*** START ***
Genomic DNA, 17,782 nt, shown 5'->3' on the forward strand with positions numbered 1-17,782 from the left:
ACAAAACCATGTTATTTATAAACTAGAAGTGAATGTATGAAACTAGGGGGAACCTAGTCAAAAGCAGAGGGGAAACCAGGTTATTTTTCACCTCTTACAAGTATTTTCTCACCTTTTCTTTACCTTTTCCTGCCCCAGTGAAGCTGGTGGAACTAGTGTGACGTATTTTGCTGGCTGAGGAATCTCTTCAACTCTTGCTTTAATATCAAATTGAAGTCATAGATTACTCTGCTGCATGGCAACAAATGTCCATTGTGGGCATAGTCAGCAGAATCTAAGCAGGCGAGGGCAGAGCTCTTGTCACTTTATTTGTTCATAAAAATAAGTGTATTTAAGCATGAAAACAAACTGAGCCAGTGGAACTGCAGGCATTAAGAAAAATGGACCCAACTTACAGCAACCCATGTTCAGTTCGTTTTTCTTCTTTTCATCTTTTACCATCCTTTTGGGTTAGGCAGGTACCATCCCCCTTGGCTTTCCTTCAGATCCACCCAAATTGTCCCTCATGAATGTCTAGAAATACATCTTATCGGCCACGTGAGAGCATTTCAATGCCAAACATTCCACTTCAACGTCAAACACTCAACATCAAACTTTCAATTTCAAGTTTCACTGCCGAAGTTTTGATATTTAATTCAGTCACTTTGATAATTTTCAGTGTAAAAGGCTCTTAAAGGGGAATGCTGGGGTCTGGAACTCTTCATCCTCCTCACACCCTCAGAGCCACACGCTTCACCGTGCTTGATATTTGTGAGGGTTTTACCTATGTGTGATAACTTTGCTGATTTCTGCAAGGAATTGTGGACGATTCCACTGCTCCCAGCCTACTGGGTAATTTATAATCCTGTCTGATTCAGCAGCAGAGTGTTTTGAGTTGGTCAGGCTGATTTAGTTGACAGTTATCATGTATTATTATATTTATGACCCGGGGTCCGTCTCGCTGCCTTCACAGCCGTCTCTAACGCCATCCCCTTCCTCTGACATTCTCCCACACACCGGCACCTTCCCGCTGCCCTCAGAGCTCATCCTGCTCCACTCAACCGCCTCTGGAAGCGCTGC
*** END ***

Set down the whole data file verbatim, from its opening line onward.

Genomic DNA, 17,782 nt, shown 5'->3' on the forward strand with positions numbered 1-17,782 from the left:
ACAAAACCATGTTATTTATAAACTAGAAGTGAATGTATGAAACTAGGGGGAACCTAGTCAAAAGCAGAGGGGAAACCAGGTTATTTTTCACCTCTTACAAGTATTTTCTCACCTTTTCTTTACCTTTTCCTGCCCCAGTGAAGCTGGTGGAACTAGTGTGACGTATTTTGCTGGCTGAGGAATCTCTTCAACTCTTGCTTTAATATCAAATTGAAGTCATAGATTACTCTGCTGCATGGCAACAAATGTCCATTGTGGGCATAGTCAGCAGAATCTAAGCAGGCGAGGGCAGAGCTCTTGTCACTTTATTTGTTCATAAAAATAAGTGTATTTAAGCATGAAAACAAACTGAGCCAGTGGAACTGCAGGCATTAAGAAAAATGGACCCAACTTACAGCAACCCATGTTCAGTTCGTTTTTCTTCTTTTCATCTTTTACCATCCTTTTGGGTTAGGCAGGTACCATCCCCCTTGGCTTTCCTTCAGATCCACCCAAATTGTCCCTCATGAATGTCTAGAAATACATCTTATCGGCCACGTGAGAGCATTTCAATGCCAAACATTCCACTTCAACGTCAAACACTCAACATCAAACTTTCAATTTCAAGTTTCACTGCCGAAGTTTTGATATTTAATTCAGTCACTTTGATAATTTTCAGTGTAAAAGGCTCTTAAAGGGGAATGCTGGGGTCTGGAACTCTTCATCCTCCTCACACCCTCAGAGCCACACGCTTCACCGTGCTTGATATTTGTGAGGGTTTTACCTATGTGTGATAACTTTGCTGATTTCTGCAAGGAATTGTGGACGATTCCACTGCTCCCAGCCTACTGGGTAATTTATAATCCTGTCTGATTCAGCAGCAGAGTGTTTTGAGTTGGTCAGGCTGATTTAGTTGACAGTTATCATGTATTATTATATTTATGACCCGGGGTCCGTCTCGCTGCCTTCACAGCCGTCTCTAACGCCATCCCCTTCCTCTGACATTCTCCCACACACCGGCACCTTCCCGCTGCCCTCAGAGCTCATCCTGCTCCACTCAACCGCCTCTGGAAGCGCTGC